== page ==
Existing evidence leaves no room for doubt that malarial fever is conveyed by mosquitoes; but it is not impossible that, in accordance with earlier conceptions, the disease may likewise be transmitted not only by air, but also by water. Demonstration of the one mode of infection does not necessarily preclude the possibility of the others. The matter is one not solely of scientific interest, but it has a most important prophylactic bearing, inasmuch as we can not hope to prevent the disease unless we appreciate all of the sources whence it may be derived, and take the necessary steps for their suppression. From a study of the sanitary reports of two army corps garrisoned in eastern provinces of Prussia, between the years 1884 and 1888, Grawitz1 found that the largest number of cases of malaria were observed not in the late summer and autumn, as is generally believed, but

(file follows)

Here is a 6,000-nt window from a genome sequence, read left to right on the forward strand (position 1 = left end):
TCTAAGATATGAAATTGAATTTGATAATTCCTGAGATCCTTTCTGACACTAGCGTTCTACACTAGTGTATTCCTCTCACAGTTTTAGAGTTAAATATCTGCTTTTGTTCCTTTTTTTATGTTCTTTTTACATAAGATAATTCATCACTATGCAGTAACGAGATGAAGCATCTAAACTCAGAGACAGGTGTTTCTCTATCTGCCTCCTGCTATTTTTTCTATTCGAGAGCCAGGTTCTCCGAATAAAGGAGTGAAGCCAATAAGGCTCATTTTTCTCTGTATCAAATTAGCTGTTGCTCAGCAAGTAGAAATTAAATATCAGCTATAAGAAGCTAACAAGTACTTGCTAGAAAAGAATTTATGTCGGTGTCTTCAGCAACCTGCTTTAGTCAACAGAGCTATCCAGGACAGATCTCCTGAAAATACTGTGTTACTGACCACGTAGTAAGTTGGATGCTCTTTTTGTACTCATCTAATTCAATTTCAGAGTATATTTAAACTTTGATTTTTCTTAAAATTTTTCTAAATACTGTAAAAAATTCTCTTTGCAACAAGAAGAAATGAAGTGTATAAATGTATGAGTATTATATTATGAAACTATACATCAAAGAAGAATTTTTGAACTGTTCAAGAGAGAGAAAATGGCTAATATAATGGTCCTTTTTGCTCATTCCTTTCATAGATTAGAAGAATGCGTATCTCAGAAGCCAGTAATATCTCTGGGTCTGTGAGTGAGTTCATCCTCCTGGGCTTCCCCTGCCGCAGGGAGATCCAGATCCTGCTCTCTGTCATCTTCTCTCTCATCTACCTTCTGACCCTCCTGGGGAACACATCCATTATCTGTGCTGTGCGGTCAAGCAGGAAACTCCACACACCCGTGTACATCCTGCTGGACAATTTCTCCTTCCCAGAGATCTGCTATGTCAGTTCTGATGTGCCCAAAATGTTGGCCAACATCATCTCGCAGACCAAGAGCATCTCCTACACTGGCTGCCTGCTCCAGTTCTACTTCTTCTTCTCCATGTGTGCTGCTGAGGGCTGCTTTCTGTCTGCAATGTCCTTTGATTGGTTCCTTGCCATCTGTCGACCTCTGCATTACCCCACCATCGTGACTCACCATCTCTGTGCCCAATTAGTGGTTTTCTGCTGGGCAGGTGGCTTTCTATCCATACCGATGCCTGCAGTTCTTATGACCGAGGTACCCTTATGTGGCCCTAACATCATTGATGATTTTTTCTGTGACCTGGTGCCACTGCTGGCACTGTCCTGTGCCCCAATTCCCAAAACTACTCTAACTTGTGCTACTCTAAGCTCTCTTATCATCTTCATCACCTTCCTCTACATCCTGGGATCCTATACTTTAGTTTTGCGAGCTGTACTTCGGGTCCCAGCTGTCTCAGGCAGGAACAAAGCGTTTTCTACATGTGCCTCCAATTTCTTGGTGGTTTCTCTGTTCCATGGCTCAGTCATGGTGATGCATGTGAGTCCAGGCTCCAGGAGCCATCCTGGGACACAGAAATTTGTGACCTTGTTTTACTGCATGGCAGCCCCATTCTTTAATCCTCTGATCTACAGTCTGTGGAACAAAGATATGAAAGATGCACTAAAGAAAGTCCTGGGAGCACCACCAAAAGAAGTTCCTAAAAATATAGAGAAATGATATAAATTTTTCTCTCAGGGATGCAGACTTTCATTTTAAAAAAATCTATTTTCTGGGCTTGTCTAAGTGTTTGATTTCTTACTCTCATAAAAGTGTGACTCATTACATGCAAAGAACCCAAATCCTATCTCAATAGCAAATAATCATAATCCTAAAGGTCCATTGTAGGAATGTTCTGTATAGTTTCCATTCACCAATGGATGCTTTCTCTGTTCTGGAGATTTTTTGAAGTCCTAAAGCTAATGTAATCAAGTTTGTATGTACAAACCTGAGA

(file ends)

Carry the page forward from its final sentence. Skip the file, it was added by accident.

THE EPIDEMIOLOGY OF MALARIA. JAMA. 1900;XXXV(6):361. doi:10.1001/jama.1900.02460320031012
Customize your JAMA Network experience by selecting one or more topics from the list below.
Create a personal account or sign in to: